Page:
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 Table of Contents  
Year : 2022  |  Volume : 39  |  Issue : 1  |  Page : 56-58

A rare paraneoplastic finding of the breast cancer and chronic inflammatory demyelinating polyneuropathy

1 Department of Neurology and 1Pathology, Faculty of Medicine, Cukurova University, Adana, Turkey
2 Department of Pathology, Faculty of Medicine, Cukurova University, Adana, Turkey

Date of Submission22-Jun-2021
Date of Decision08-Dec-2021
Date of Acceptance20-Dec-2021
Date of Web Publication31-Mar-2022

Correspondence Address:
Basak Elcin Ates
Department of Neurology, Faculty of Medicine, Cukurova University, Adana 01330
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Source of Support: None, Conflict of Interest: None

DOI: 10.4103/nsn.nsn_123_21

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How to cite this article:
Ates BE, Aslan-Kara K, Ergin M, Bozdemir H. A rare paraneoplastic finding of the breast cancer and chronic inflammatory demyelinating polyneuropathy. Neurol Sci Neurophysiol 2022;39:56-8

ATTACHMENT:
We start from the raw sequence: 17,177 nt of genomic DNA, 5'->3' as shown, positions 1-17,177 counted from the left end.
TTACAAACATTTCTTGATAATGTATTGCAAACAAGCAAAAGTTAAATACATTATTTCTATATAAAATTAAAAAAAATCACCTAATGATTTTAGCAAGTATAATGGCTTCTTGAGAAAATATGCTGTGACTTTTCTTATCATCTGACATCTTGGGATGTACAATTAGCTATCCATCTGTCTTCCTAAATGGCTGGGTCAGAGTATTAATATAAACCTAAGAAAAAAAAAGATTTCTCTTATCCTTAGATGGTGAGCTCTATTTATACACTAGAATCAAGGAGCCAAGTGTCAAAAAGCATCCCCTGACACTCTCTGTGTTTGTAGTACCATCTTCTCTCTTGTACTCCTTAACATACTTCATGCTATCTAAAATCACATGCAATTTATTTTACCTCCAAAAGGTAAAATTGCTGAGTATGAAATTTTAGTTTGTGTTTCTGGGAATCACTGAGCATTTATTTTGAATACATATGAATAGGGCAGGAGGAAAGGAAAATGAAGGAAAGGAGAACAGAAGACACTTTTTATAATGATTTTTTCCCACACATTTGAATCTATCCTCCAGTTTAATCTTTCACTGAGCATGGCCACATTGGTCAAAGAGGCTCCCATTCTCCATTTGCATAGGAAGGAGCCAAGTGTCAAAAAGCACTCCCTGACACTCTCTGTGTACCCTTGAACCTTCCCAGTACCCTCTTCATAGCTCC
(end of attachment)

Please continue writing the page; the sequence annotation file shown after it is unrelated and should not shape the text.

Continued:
How to cite this URL:
Ates BE, Aslan-Kara K, Ergin M, Bozdemir H. A rare paraneoplastic finding of the breast cancer and chronic inflammatory demyelinating polyneuropathy. Neurol Sci Neurophysiol [serial online] 2022 [cited 2022 Nov 29];39:56-8. Available from: http://www.nsnjournal.org/text.asp?2022/39/1/56/342359

Dear Editor,

Chronic inflammatory demyelinating polyneuropathy (CIDP) is a chronic, progressive, or relapsing disease secondary to immune-mediated inflammation of the peripheral nerves. The incidence of CIDP is on average 2–3/100,000.[1]

It is known that peripheral nerves are affected in 1.7%–16% of cancer patients. In malignancies, tumor infiltration or compression, applied treatments, viral infections, etc., cause peripheral nerves to be affected.[2],[3] Breast cancer is one of the most common malignancies that cause paraneoplastic syndrome (PNS).[4] In the literature, breast cancer-associated PNS has been reported very rarely (1%).[3],[5],[6]

CIDP in breast cancer-associated PNS has not been reported so far. We present a case diagnosed with CIDP and found to have breast cancer.